Thursday, March 18, 2021

Book 276: Uncle Tungsten


"My own mood had been predominantly scientific for four years; a passion for order, for formal beauty, had drawn me on—the beauty of the periodic table, the beauty of Dalton's atoms. Bohr's quantal atom seemed to me a heavenly thing, groomed, as it were, to last for an eternity. At times I felt a sort of ecstasy at the formal intellectual beauty of the universe." 

Dates read: November 14-19, 2018

Rating: 7/10

Sometimes I wonder how much our family has to do with who we turn out to be. Would I love reading so much if I hadn't grown up in a household where it was heavily encouraged? Then again, I do love TV even though my mom didn't let us have very much of it when I was growing up. And you hear all the time about nerdy kids who grew up in Sports Families (and vice versa). I guess the only thing I feel comfortable concluding is that raising can encourage latent tendencies in a child that already exist.

That being said, though, is it any surprise that Oliver Sacks grew up to be a scientist? The world-famous neurologist was himself the son of doctors, and had several aunts and uncles who made their living from science. The title personage of Sacks' memoir Uncle Tungsten was an uncle who owned a lightbulb factory that made filaments from, well, tungsten, and gave young Oliver the inspiration to study chemistry, which persisted through his London childhood. As Sacks got older, he became more and more engaged in studying the periodic table, and the book uses its development as a framework for Sacks' own.

In many ways, his recollections are tales from a lost world...not just the major historical events like the Blitz (which sent Sacks and one of his brothers to a boarding school in the countryside where they were treated with cruelty), but of a time when a child could get himself to the chemistry supply store and just buy the things they needed to perform their own experiments. Sacks built himself a chemical lab station in his room and happily produced minor explosions without much in the way of adult involvement. He recounts these experiments, along with the development of the periodic table and the discovery of new elements, in sometimes-tedious detail, but by the time he reaches his story's end, he's entered his teenage years and his interest in chemistry is no longer as all-consuming as it once was.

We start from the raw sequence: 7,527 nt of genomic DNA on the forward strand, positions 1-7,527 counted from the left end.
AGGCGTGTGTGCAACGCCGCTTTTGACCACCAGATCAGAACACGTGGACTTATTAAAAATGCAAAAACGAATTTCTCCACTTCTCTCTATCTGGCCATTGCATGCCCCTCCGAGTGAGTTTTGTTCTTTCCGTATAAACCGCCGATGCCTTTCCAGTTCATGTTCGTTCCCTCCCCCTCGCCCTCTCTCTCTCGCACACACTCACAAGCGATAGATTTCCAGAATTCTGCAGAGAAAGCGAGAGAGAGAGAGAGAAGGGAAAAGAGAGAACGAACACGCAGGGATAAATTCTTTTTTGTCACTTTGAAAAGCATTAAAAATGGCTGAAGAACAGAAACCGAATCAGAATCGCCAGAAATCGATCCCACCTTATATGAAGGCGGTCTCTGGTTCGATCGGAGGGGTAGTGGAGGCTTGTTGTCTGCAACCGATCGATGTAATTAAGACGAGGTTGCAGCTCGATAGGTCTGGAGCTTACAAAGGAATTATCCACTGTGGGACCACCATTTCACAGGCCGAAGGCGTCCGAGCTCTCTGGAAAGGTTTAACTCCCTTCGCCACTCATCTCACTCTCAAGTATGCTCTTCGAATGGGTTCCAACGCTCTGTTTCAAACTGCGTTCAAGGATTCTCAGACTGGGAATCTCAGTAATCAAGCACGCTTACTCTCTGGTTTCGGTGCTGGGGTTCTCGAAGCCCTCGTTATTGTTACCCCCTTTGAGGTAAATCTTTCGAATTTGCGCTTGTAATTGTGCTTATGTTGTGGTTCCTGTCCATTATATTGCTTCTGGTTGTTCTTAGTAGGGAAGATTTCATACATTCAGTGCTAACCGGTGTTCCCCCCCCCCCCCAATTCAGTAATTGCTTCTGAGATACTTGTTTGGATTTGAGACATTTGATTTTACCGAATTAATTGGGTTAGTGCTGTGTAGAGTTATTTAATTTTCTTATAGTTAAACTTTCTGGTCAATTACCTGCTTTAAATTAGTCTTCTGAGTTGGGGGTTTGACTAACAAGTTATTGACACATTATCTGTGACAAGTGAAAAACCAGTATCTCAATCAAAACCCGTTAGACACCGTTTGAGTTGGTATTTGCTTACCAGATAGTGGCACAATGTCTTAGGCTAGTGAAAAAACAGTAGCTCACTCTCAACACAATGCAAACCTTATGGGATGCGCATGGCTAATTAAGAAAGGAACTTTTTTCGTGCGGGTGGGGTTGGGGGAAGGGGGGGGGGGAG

Much to the consternation of my own pharmacist mother, I never really took to chemistry. I found it dry and complicated in a way that did not engage my brain. This book's emphasis on the subject, therefore, kept me from being as fully immersed in it as I'd hoped to be. It is as much a book about how the elements were discovered and organized as it is about the childhood of Oliver Sacks. I actually found it fairly interesting despite myself, at least until it got later on when the naturally occurring elements were all on there and it turned towards the chemically derived ones.

On the whole, though, if you're inclined to like Oliver Sacks, you'll likely enjoy this memoir. In both this book and A Leg To Stand On, he treats his own experiences much like those that he recounts of his patients in his other work...with kindness and genuine curiosity. A lesser writer would have used the pathos of the awful boarding school experience he had to manipulate the emotions of his readers, but Sacks recounts it straightforwardly and without dismissing its ultimate importance, lets it slide mostly into the background. At the end of the day, this book recounts the childhood of a well-off British Jewish boy, surrounded by high achievers, who became deeply entranced with chemistry and grew up to be a neurologist. Very little exciting actually happens, but Sacks' skill with words and the obvious delight he takes in learning and sharing his knowledge, it ends up being a compelling read. I'd recommend it for anyone, especially Sacks fans and people who enjoy memoirs.

One year ago, I was reading: Lost Children Archive

Two years ago, I was reading: The Stranger

Three years ago, I was reading: The Immortal Life of Henrietta Lacks

Four years ago, I was reading: Chemistry

Five years ago, I was reading: The Nazi Hunters

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